Drivers will face differing levels of technology, which could lead to confusion and even accidents
Tesla’s recent announcement that it intends to ‘go-it-alone’ for its InsureMyTesla service, and break from traditional insurance, was another confirmation that with vehicle technology a lot of the automotive-insurance business silos are shifting.
The concept of insurance-as-a-service continues to gain traction – the shift to carpooling, subscribe-and-drive, car sharing, to B2B insurance relationships from B2C – and there’s been similar statements from Ford, Volvo, BMW, Renault, Mercedes-Benz and Waymo/Google amongst others who all have in-house insurance packages and subscription packages of some kind.
So no doubt something big is happening on the road to semi-autonomous and eventually fully-autonomous vehicles. Cars are becoming more interconnected to other aspects of daily life: they’re safer but much more expensive to repair when something does go wrong.
At the heart of the issue is the increased digitization of the car companies themselves and the increased role that ADAS (Advanced Driver Assistance Systems) play in determining safety and risk.
For insurers there’s a lot of competitive knowledge yet to be gained from the new vehicle technology. For vehicle OEMs it’s about creating a beautiful experience in and around the vehicle, around the dashboard, and creating loyal customers.
And yet with so many names for features like Blind Spot Warning, Lane Assist, Parking Assist, Automated Emergency Braking (AEB), BLIS, ABS, City Safety it’s no wonder that the average consumer is confused. Consumer education and confidence is key and as a Thatcham Research report identified, there is a grey area right now in the handover, between what the typical driver believes these features can do, and what they can actually do.
Questions in the human-machine interface
Automated driving is expected to bring huge societal benefits, including a reduction in road casualties, as well as cuts in emissions and congestion. But there will also be risks as drivers will be faced with differing levels of technology with different functionality. This may lead to confusion, which in turn could lead to accidents. The research to date has helped to clarify the dividing line between assisted and automated driving, for specific parking, city and other usage domains as yet unknown, into the following categories:
- Assisted driving, partial automation (SAE Level 2) Driver remains responsible
- Assisted driving, conditional automation (SAE Level 3) Driver remains responsible, car takes control of steering and pedals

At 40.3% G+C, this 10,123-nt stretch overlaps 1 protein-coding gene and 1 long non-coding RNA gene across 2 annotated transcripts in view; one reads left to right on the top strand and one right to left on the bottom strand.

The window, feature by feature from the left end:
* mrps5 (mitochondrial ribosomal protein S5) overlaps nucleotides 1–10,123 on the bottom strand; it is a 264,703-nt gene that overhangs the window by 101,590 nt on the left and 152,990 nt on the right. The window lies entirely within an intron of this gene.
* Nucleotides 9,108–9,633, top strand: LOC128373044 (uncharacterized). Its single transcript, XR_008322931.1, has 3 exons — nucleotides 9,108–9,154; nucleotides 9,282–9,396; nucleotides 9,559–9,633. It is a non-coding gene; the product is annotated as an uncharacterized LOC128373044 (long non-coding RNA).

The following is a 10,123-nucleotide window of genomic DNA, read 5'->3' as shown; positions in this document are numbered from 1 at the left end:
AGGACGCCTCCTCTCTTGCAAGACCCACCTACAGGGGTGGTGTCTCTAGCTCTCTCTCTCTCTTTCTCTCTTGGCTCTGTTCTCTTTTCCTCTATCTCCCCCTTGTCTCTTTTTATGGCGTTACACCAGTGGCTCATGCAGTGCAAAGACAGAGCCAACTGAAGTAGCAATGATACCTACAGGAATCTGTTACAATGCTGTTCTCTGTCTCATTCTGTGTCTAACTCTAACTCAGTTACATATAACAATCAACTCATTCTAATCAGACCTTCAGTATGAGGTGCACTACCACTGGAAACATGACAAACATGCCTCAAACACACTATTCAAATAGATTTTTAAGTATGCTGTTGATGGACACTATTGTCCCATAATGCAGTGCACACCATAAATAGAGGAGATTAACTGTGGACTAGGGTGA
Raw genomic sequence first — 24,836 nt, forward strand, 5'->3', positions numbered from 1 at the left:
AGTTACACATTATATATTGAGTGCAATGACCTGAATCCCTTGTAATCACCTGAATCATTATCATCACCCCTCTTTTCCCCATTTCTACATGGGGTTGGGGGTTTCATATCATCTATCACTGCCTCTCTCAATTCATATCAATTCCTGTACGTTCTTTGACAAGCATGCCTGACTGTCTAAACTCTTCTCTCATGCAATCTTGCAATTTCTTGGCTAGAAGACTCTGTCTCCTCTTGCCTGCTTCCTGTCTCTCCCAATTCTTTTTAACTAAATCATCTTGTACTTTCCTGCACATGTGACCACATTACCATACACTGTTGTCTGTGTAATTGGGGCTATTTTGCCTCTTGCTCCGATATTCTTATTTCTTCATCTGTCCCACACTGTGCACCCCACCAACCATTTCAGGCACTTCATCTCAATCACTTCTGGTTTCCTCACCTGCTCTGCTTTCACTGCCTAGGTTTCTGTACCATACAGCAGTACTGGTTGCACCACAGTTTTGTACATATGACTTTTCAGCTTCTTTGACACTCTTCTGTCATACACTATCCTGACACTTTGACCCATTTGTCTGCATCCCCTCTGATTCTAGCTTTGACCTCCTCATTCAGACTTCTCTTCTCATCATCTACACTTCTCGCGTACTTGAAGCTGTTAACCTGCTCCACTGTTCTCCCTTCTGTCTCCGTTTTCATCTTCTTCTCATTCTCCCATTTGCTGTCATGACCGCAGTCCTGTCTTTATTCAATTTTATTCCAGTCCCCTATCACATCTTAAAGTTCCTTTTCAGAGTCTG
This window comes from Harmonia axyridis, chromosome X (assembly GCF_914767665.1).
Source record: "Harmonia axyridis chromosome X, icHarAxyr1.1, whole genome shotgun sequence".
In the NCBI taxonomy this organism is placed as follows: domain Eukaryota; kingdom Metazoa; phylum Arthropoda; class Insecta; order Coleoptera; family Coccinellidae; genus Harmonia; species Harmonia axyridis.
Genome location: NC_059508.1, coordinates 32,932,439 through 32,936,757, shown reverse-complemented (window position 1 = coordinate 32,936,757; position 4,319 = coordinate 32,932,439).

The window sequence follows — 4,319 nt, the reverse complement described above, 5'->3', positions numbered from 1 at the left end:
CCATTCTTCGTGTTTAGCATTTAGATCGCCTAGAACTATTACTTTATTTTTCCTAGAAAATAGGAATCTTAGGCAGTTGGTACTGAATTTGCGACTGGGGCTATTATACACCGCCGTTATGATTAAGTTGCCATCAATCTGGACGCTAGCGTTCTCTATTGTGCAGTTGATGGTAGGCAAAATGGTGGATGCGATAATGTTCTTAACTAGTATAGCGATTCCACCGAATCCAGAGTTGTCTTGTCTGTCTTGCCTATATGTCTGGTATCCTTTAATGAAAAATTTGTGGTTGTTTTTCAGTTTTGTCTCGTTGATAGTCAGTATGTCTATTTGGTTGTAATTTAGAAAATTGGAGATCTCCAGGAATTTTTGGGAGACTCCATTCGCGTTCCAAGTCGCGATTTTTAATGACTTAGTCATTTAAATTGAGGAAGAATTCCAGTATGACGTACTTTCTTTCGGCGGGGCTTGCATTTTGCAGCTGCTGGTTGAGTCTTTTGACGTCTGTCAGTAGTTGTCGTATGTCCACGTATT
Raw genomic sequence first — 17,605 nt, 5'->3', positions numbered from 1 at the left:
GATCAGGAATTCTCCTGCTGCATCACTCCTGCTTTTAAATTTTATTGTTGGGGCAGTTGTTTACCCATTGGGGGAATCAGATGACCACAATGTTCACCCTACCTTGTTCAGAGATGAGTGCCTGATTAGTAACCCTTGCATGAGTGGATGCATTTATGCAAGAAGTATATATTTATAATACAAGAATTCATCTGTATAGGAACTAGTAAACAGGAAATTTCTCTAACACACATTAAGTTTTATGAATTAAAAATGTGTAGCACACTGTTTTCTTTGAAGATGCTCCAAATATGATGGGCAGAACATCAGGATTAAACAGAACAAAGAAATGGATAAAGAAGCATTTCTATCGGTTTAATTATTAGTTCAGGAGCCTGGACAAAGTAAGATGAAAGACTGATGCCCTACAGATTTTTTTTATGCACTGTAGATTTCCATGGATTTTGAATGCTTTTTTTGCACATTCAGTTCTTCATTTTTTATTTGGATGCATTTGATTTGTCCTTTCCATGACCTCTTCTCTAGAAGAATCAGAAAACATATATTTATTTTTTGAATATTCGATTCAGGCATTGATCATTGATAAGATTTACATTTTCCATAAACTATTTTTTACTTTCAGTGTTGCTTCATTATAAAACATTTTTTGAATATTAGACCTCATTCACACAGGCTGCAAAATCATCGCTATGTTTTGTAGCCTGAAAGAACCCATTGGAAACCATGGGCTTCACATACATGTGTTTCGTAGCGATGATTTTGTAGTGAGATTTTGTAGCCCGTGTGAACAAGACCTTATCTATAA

- Automated driving, high automation (SAE Level 4) Car takes control
- Automated driving, full automation (SAE Level 5) Car takes control, no driver need be present (with no steering or pedal controls)
Challenges for drivers and insurance providers
The biggest challenges posed by ADAS technology and assisted driving for motor insurers are that:
- New types of collision could occur when a car is providing a high level of assistance and the driver may not be sufficiently engaged to respond to a hazard
- ADAS features may work differently in different vehicles, creating driver confusion which could lead to a collision.
To respond to these challenges, the insurance industry needs absolute clarity on how to define the effectiveness of these technologies, and how to assess risk in the spectrum from assisted driving to automated driving. Some 60% of the global vehicles currently on the road have some form of ADAS and it’s a technology growing in importance.
EU plans to mandate certain safety systems including AEB, alcohol interlock and intelligent speed limiters on all new cars from 2022 (the so-called Third Mobility Package) will raise the stakes for insurers seeking to manage risk and identify new risk profiles from the myriad vehicle makes and models.
On the road to greater vehicle autonomy, more rating factors for insurance are going to be coming from vehicle technology and vehicle history data, and not just the ‘person risk’.
Our LexisNexis® research from the US showed that safety is the most understood and most popular aspect of ADAS (for 80% of drivers). This is followed by the prospect of cheaper insurance (52%), making driving less stressful (43%), increased driving efficiency (40%) and making driving easier (37%).
At LexisNexis® we’ve made some forecasts on how this will evolve over time and we’re getting ready to launch a series of score models and risk attributes in the UK and other markets, the ADAS Data Report, ADAS Score, Base Score and the Vehicle Score. We’ve analysed the impact of some specific ADAS technologies/sensors on accident frequency, based on LexisNexis Risk Solutions research from 12 million vehicles.
Vehicle technology and the associated data insights are going to have a positive effect on insurance underwriting and pricing. From the connected car we will begin to get additional new data sources for insurance. These include the performance and the effect of these safety features in the real world, with all the various brand names and installation types that are out there in the market, as well as the frequency with which these individual features are being triggered per mile. This in turn is going to feed back into insurance pricing.
There are clear benefits for the consumer in the form of (usually) insurance premium discounts, a better overall vehicle experience, and insights of geographic use and other usage patterns that are going to be needed to drive new usage-based services for the automotive OEMs as well as insurers. There’s still a lot of work to be done explaining to the public the benefits, and what it really means for them. It’s going to take a cross-industry effort.
LexisNexis Risk Solutions, a unit of RELX Group, is a global data technology and advanced analytics leader, with customers in over 100 countries worldwide.